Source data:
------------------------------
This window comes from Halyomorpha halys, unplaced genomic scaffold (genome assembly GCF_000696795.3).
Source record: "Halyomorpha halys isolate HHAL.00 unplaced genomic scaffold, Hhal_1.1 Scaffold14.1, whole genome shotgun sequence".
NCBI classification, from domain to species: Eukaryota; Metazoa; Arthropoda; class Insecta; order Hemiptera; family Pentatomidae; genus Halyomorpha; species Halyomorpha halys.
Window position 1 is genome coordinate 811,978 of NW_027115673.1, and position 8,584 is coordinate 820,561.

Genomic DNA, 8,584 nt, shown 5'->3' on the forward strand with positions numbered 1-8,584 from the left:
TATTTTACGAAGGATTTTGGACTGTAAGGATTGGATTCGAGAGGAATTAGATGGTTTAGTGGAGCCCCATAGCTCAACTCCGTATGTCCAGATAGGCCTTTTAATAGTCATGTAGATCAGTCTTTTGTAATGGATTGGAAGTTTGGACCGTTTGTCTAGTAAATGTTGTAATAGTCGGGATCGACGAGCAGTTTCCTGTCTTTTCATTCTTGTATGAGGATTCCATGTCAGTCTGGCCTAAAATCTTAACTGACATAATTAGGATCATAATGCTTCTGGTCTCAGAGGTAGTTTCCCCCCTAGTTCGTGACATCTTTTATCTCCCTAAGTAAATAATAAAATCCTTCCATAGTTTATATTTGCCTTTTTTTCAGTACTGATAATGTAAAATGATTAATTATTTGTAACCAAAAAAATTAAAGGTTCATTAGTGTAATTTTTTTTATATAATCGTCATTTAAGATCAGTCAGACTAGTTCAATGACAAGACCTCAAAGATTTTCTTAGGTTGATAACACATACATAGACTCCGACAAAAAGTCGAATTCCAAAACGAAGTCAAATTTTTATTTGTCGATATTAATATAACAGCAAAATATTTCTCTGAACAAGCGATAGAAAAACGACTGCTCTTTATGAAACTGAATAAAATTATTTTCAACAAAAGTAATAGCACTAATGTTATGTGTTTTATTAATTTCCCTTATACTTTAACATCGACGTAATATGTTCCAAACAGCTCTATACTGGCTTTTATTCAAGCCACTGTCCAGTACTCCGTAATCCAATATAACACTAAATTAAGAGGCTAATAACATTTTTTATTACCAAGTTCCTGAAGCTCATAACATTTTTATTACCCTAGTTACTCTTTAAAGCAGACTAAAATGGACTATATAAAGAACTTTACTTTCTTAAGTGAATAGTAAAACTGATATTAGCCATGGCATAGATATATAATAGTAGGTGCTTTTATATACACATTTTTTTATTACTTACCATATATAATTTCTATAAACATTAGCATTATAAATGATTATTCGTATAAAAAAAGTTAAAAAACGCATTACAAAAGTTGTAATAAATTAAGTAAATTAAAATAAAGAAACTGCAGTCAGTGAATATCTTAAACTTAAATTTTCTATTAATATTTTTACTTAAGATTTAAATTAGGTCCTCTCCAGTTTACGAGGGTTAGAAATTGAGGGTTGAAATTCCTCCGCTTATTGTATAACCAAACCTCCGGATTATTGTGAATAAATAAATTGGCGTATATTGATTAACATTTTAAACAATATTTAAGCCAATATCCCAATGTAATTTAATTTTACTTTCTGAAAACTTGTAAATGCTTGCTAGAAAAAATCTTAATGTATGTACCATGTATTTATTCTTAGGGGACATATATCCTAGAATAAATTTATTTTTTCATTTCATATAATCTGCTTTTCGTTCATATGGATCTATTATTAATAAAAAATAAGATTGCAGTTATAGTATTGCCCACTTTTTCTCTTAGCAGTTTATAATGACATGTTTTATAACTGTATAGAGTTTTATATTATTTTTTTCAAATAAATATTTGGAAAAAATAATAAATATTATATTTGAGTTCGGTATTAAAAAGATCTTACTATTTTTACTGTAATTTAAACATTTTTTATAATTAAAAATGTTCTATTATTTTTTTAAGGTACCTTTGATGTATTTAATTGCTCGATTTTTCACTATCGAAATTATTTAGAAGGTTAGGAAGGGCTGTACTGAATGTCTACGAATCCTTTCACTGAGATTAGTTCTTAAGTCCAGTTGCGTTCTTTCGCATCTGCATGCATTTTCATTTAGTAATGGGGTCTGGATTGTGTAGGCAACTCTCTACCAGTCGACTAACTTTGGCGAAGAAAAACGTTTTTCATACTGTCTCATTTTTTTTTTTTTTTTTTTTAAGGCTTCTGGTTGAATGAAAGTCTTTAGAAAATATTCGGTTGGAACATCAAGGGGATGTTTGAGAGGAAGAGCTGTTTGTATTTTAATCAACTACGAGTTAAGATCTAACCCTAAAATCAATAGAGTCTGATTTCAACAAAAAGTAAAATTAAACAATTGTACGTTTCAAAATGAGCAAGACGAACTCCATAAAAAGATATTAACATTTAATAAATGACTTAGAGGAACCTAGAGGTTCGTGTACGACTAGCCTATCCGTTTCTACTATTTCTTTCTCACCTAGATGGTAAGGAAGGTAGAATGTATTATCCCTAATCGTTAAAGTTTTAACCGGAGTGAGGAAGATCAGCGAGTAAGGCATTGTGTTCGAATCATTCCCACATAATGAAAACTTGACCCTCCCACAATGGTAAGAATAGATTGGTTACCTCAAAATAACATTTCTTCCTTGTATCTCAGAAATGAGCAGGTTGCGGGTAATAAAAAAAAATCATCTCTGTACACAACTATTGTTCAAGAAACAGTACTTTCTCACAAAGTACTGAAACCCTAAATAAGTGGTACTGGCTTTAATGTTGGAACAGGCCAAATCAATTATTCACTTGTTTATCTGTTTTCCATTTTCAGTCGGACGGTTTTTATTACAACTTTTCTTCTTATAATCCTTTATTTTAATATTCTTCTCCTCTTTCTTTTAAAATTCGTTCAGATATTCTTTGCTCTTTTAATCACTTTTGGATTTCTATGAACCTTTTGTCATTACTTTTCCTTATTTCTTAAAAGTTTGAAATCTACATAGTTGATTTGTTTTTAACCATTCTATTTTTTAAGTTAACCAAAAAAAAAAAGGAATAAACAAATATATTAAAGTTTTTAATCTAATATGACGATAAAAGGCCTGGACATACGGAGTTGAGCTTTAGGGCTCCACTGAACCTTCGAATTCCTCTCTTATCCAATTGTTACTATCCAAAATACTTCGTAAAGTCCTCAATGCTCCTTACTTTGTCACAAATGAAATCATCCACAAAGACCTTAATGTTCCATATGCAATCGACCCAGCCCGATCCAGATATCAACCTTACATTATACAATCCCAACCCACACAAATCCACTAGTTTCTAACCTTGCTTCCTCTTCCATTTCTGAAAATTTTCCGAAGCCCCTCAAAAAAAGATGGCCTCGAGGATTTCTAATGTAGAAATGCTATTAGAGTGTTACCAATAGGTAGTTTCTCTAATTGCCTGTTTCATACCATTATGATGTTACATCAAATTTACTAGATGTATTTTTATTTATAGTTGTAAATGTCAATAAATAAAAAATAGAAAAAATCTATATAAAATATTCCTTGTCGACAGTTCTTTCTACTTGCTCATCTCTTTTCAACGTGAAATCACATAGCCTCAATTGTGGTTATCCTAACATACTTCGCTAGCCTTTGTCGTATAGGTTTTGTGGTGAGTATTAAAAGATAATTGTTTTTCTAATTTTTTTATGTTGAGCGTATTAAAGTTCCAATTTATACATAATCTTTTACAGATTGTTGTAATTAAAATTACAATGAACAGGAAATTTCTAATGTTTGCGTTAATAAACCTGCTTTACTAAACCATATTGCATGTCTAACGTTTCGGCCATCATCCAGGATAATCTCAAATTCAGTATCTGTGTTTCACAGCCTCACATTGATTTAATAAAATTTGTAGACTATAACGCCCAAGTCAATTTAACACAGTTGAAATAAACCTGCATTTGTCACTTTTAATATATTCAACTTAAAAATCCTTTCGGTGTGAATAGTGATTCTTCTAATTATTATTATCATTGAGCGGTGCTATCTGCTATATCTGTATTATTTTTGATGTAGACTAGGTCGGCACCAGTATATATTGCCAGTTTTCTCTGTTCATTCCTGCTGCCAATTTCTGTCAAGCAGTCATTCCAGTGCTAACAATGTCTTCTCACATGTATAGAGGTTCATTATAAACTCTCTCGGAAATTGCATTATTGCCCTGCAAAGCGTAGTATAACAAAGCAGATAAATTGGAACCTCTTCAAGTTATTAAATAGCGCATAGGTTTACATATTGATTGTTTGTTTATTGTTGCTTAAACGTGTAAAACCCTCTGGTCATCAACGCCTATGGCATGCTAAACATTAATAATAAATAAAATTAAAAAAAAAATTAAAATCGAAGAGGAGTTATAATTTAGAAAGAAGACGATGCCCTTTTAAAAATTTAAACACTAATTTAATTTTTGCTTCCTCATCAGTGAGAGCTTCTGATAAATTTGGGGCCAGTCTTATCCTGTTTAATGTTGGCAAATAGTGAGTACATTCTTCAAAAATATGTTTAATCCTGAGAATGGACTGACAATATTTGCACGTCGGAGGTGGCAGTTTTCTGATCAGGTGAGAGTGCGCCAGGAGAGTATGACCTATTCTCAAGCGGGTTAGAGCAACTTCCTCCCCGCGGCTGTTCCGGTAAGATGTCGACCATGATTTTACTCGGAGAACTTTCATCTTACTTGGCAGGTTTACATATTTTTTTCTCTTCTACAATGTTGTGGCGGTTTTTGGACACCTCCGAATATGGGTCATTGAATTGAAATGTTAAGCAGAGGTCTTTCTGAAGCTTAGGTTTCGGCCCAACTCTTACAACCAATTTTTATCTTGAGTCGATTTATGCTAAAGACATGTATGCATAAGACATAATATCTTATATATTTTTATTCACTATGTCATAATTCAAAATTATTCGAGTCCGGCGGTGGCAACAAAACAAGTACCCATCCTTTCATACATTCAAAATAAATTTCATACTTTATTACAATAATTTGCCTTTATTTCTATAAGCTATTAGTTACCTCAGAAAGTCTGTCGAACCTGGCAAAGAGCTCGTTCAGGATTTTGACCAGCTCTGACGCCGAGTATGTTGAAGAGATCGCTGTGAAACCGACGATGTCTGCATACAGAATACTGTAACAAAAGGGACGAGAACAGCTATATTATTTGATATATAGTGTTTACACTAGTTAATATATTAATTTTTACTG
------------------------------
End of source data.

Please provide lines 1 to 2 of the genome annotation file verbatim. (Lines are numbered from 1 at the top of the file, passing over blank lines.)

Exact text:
This window comes from Halyomorpha halys, unplaced genomic scaffold (genome assembly GCF_000696795.3).
Source record: "Halyomorpha halys isolate HHAL.00 unplaced genomic scaffold, Hhal_1.1 Scaffold14.1, whole genome shotgun sequence".